The New Year seems to always start off so full of promise. But by February, the grand declarations of January 1st may already be a distant memory. If this is you, don’t fret; the best ways to make permanent life changes are not always to quit cold turkey, but to take very small yet consistent steps toward becoming the highest version of yourself. By deciding exactly who you are and how you want to live your life and then not deviating from that standard — no matter how difficult or unpleasant a situation you find yourself in – the quality of your life can dramatically increase. Here are five small decisions you can make to reclaim and maintain autonomy over your life today.
Leave a Generous Tip. The simple act of leaving your server a good tip (18-20%) whenever you dine – irrespective of the kind of service you’ve received—is probably the easiest way you can reclaim your life, and here’s why. When you leave a tip without regard for the waiter’s quality of service, you’re making a conscious choice to treat others with kindness, courtesy and respect, because you have decided that you’re a kind, courteous and respectful person. While it may feel good in the moment to write “next time better service,” on the tip line of the receipt, it feels even better to relinquish petty, tit-for-tat giving and create within yourself a standard of generosity that will naturally spill over into every area of your life eventually.
Apologize when you’re wrong. Apologizing when wrong may seem like a common-sense act—until you can justify why the person you wronged had it coming. Anytime you take the focus off of your own actions and consider the kind of person you find yourself having to apologize to – someone who’s rude, someone who’s wrong herself, or someone who’s otherwise “undeserving” of an apology – you can easily build a case for why you shouldn’t have to apologize to this person after all. But whatever comfort you get out of this will be short-lived and short-sighted. When you refuse to apologize when you’ve done something wrong, you undoubtedly bind yourself to a reactionary existence directed by a flimsy moral compass that can shift whenever the wind blows. Essentially, you hand the reins to your life over to someone you’ve already admitted that you find “rude,” or “wrong,” or “undeserving”—and what sense does that make?
Instead, reclaim control of your life by deciding to be a person who takes responsibility for her actions. Acknowledge your mistakes, apologize for them and make amends with those you have wronged. Shedding the pride that comes with never admitting mistakes creates in you a level of humility that may also lead you to apologize even when not wrong, simply for the sake of peace. When you find your relationships with people to be more important to you than being acknowledged as “in the right,” you’ll be surprised by how much more in harmony you are with yourself and with others.
Forgive others. The fastest way to give others control over your life is to hold a grudge or harbor hatred against them. Conversely, when you release the grudges you’ve been grasping so tightly onto, you’re free to pick up your life with both hands. Admittedly, this is easier said than done. People can be very cruel; they will inevitably do you wrong and some of them won’t even be sorry or ashamed about it. Have peace about that reality, knowing there is absolutely nothing you can do to change how someone behaves toward you.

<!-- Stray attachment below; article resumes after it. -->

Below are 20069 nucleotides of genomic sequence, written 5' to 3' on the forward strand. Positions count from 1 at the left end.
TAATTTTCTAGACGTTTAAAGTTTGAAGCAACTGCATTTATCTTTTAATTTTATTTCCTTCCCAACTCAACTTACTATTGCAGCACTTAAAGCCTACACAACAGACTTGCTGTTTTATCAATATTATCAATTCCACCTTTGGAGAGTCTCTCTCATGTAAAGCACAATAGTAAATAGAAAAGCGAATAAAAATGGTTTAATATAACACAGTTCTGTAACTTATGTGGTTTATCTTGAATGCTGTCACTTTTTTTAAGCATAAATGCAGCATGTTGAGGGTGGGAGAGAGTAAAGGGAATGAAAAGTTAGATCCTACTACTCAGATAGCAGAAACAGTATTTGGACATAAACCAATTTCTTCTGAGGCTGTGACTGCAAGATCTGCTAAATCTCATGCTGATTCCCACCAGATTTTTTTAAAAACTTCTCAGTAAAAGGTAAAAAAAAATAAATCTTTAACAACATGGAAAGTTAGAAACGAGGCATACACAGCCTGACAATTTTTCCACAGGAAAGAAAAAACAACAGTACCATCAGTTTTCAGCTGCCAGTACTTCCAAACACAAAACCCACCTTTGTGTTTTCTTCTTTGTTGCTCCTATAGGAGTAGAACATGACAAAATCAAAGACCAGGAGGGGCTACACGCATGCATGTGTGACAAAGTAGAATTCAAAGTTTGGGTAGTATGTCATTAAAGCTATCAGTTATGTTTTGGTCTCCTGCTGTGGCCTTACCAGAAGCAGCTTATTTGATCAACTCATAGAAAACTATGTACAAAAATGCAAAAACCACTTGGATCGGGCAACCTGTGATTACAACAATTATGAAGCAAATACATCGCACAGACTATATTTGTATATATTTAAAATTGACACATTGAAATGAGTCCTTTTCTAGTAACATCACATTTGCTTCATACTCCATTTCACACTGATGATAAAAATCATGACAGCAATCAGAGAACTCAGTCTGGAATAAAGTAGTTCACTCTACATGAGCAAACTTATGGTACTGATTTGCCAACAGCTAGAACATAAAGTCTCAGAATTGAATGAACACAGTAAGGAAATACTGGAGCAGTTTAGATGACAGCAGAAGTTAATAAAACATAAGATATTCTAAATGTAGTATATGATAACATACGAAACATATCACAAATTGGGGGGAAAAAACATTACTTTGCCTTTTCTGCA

You cannot reach into people’s hearts and make them feel or act as you wish. However, their lack of introspection, shame and empathy for what they’ve done to you is their problem. When you forgive people who have wronged you—especially when they don’t ask for your forgiveness or acknowledge how they’ve hurt you—you choose to become a person who doesn’t hold grudges, who doesn’t stress herself out over other people’s short-comings, and who doesn’t confine herself to the actions and emotions of other people and external factors. In short: you reclaim your freedom.
Designate an Electronics-Free Zone. No matter your career, some emails, texts, tweets and Facebook updates can wait. When you’re dining out with someone or spending time in with family, friends, or a significant other, put the electronics on mute or pause. Too often, life happens right before your eyes but you may be too busy sharing it with people who aren’t there to witness it that you forget to experience it yourself and enjoy it with the people who are actually present with you. Cherish the people in front of your face; honor their time and presence by being fully present with them.
Discover and Pursue Your Passion. Because the world is still recovering from an economic crash, it can be very difficult for you to live a life that isn’t ruled by how to get and keep money in your pocket. Add to that the responsibilities of family and parenthood and pursuing your passion may seem like a pipe dream. While your bills must stay paid, this does not have to be at the total expense of your heart’s desire.
As often as you can, sacrifice a little sleep or mindless reality television watching to think about your natural talents and how you would cultivate them if money were not an object. Then, determine to pursue those talents whenever possible outside of your home– whether at your church, at work or in your community. When you are personally fulfilled through the pursuit of your gifts, you will produce higher quality work while on the clock and be a happier person to be around. But most important, your passion may be more than just an outlet: it may very well be your life’s purpose. Do not cheat yourself or the world by neglecting it. Choose to be a person who lives life deliberately.
Brooke Obie writes the award-winning Christian Blog DistrictDiva.com. Follow her on Twitter @BrookeObie.
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